He does this not only in his role as Lesser’s chief of staff, but also as a member of Longmeadow’s School Committee, which is tasked with maintaining one of the state’s best school systems and serving an extremely demanding constituency.

When asked about the 2016 presidential race, shaping up as one of the most intriguing in the nation’s history, Clark, who can look at it from several angles, summoned just a single word to describe it all: crazy.

That adjective would also apply to his schedule, workload, and the sum of those efforts to keep the train on the tracks.

And he wouldn’t have it any other way.

— George O’Brien


Photography by Leah Martin Photography

40 Under 40 The Class of 2016

Co-owner and Director of Curriculum, InspireWorks Enrichment; Talent Data and Strategy Analyst, Brooks Brothers; Age 31

Elizabeth Angelos

Elizabeth Angelos


There’s a lot going on in Beth Angelos’ life, but she sees connections everywhere: between her two career paths (now happening concurrently), between having fun and learning, and among the people she meets as a business owner, corporate professional, volunteer, and civic leader.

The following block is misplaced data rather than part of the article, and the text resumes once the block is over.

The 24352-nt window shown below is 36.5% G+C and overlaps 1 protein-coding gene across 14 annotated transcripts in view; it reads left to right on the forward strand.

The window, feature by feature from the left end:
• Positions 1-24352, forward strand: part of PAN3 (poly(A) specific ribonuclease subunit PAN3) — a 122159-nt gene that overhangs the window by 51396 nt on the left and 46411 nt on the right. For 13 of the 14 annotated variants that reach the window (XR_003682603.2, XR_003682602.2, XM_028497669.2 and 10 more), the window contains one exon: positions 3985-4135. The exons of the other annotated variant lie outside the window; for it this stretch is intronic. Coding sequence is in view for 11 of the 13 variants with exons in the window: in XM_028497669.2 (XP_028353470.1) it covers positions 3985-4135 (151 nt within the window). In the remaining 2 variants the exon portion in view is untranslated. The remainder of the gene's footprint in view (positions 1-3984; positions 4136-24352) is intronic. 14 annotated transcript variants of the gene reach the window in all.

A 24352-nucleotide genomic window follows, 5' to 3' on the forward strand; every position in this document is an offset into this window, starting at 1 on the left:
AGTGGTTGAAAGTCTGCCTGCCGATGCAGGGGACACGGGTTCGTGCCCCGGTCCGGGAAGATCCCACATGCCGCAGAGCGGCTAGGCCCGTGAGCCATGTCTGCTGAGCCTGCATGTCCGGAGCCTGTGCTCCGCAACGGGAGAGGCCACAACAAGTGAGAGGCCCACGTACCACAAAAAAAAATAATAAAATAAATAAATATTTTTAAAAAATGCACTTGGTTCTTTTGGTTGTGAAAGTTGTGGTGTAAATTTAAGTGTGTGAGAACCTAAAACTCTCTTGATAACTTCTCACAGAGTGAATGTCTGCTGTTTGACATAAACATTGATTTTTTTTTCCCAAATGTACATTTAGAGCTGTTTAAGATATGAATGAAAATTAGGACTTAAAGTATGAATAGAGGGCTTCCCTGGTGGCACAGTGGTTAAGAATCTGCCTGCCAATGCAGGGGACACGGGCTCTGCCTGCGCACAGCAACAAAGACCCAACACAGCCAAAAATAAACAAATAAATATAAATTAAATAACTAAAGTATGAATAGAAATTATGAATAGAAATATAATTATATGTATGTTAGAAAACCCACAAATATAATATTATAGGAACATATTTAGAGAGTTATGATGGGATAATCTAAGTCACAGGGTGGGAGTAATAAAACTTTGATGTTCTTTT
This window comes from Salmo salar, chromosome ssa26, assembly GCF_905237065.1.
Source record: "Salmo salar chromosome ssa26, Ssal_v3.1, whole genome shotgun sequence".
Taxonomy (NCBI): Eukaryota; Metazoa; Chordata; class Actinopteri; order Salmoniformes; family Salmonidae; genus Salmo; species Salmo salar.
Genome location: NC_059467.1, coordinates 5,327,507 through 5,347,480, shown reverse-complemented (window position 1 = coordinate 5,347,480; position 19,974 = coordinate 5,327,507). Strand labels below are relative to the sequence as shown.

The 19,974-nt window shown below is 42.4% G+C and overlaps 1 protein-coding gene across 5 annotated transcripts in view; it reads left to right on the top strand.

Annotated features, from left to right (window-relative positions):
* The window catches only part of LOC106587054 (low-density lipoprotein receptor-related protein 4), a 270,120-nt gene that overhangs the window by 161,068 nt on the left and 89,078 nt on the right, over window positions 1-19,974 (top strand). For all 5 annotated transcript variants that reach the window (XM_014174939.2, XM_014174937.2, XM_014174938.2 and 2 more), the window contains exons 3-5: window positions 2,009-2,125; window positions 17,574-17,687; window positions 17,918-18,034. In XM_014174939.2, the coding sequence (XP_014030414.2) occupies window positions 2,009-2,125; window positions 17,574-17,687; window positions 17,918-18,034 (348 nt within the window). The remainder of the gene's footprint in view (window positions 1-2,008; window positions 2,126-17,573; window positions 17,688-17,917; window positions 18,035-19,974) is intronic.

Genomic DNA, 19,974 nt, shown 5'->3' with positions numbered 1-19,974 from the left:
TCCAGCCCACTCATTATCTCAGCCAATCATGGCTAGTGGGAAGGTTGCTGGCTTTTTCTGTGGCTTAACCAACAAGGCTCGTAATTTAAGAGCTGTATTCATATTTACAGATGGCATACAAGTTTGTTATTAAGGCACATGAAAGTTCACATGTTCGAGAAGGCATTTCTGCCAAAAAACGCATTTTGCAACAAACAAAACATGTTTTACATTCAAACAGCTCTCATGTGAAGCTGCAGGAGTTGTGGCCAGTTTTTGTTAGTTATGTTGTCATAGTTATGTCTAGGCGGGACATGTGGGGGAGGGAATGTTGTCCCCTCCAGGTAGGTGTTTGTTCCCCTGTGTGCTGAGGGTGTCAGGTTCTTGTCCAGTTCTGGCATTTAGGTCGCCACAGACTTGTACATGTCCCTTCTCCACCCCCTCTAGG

Angelos is co-owner and director of Curriculum for InspireWorks Enrichment Inc., which offers after-school and summer-camp programs to school-aged children with an emphasis on learning. Campers might be building rockets and robots, for instance, but they’re learning programming code in the process. The same goes for programs focused on art, science, cooking, athletics, and more.

The business began while Angelos was still in college. She was working on a business plan for a class in entrepreneurship, and her boyfriend — now her husband, InspireWorks Executive Director and past 40 Under Forty honoree James Angelos — encouraged her to take the plan out of the classroom and into real practice.

Nine years later, InspireWorks is thriving, and Angelos has added another facet to her professional life as a talent data and strategy analyst with Brooks Brothers, a position that allows her to work on the leading edge of human-resources practices.

“It started three years ago, when I wanted to understand more about HR as a small-business owner,” she explained. “I wanted a better education, and at the time, the company was taking on big changes that created opportunities to get involved with different projects. I hopped on for experience, and was put on the talent data and development team.”

That team led the first successful implementation of Talent Central, the first human-resources information system platform ever used by Brooks Brothers in North America. A promotion and a new title followed for Angelos, along with the opportunity to continue implementing that new platform globally.